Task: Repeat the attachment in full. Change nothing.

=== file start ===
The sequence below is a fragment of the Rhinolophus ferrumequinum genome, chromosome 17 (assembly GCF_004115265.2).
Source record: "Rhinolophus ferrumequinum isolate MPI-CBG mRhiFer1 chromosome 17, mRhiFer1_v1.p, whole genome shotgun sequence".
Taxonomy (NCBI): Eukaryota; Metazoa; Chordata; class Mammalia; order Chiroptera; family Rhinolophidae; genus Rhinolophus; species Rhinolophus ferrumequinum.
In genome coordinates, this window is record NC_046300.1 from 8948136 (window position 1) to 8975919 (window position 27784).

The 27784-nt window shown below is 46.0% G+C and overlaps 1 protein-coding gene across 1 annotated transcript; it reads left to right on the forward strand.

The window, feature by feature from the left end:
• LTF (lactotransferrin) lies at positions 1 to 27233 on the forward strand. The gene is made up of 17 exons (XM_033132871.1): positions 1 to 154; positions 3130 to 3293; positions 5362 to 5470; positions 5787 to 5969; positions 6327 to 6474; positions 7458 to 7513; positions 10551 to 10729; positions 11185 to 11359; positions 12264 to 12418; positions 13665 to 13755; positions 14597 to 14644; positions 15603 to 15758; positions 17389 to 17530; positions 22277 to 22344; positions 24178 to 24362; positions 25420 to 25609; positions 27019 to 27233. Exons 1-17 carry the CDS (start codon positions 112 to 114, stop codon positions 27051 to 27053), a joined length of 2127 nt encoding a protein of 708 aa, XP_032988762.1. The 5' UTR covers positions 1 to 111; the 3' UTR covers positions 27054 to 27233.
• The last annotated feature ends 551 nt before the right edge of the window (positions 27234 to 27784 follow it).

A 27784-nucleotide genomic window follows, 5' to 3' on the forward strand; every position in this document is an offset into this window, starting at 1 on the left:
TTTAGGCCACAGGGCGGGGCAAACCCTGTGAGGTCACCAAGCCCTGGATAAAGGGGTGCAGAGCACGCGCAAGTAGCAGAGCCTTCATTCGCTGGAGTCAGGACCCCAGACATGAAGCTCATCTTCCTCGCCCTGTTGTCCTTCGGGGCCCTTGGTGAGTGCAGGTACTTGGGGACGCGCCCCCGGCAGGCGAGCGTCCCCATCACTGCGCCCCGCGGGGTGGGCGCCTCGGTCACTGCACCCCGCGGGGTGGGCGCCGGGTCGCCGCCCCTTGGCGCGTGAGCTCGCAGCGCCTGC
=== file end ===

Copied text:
The sequence below is a fragment of the Rhinolophus ferrumequinum genome, chromosome 17 (assembly GCF_004115265.2).
Source record: "Rhinolophus ferrumequinum isolate MPI-CBG mRhiFer1 chromosome 17, mRhiFer1_v1.p, whole genome shotgun sequence".
Taxonomy (NCBI): Eukaryota; Metazoa; Chordata; class Mammalia; order Chiroptera; family Rhinolophidae; genus Rhinolophus; species Rhinolophus ferrumequinum.
In genome coordinates, this window is record NC_046300.1 from 8948136 (window position 1) to 8975919 (window position 27784).

The 27784-nt window shown below is 46.0% G+C and overlaps 1 protein-coding gene across 1 annotated transcript; it reads left to right on the forward strand.

The window, feature by feature from the left end:
• LTF (lactotransferrin) lies at positions 1 to 27233 on the forward strand. The gene is made up of 17 exons (XM_033132871.1): positions 1 to 154; positions 3130 to 3293; positions 5362 to 5470; positions 5787 to 5969; positions 6327 to 6474; positions 7458 to 7513; positions 10551 to 10729; positions 11185 to 11359; positions 12264 to 12418; positions 13665 to 13755; positions 14597 to 14644; positions 15603 to 15758; positions 17389 to 17530; positions 22277 to 22344; positions 24178 to 24362; positions 25420 to 25609; positions 27019 to 27233. Exons 1-17 carry the CDS (start codon positions 112 to 114, stop codon positions 27051 to 27053), a joined length of 2127 nt encoding a protein of 708 aa, XP_032988762.1. The 5' UTR covers positions 1 to 111; the 3' UTR covers positions 27054 to 27233.
• The last annotated feature ends 551 nt before the right edge of the window (positions 27234 to 27784 follow it).

A 27784-nucleotide genomic window follows, 5' to 3' on the forward strand; every position in this document is an offset into this window, starting at 1 on the left:
TTTAGGCCACAGGGCGGGGCAAACCCTGTGAGGTCACCAAGCCCTGGATAAAGGGGTGCAGAGCACGCGCAAGTAGCAGAGCCTTCATTCGCTGGAGTCAGGACCCCAGACATGAAGCTCATCTTCCTCGCCCTGTTGTCCTTCGGGGCCCTTGGTGAGTGCAGGTACTTGGGGACGCGCCCCCGGCAGGCGAGCGTCCCCATCACTGCGCCCCGCGGGGTGGGCGCCTCGGTCACTGCACCCCGCGGGGTGGGCGCCGGGTCGCCGCCCCTTGGCGCGTGAGCTCGCAGCGCCTGC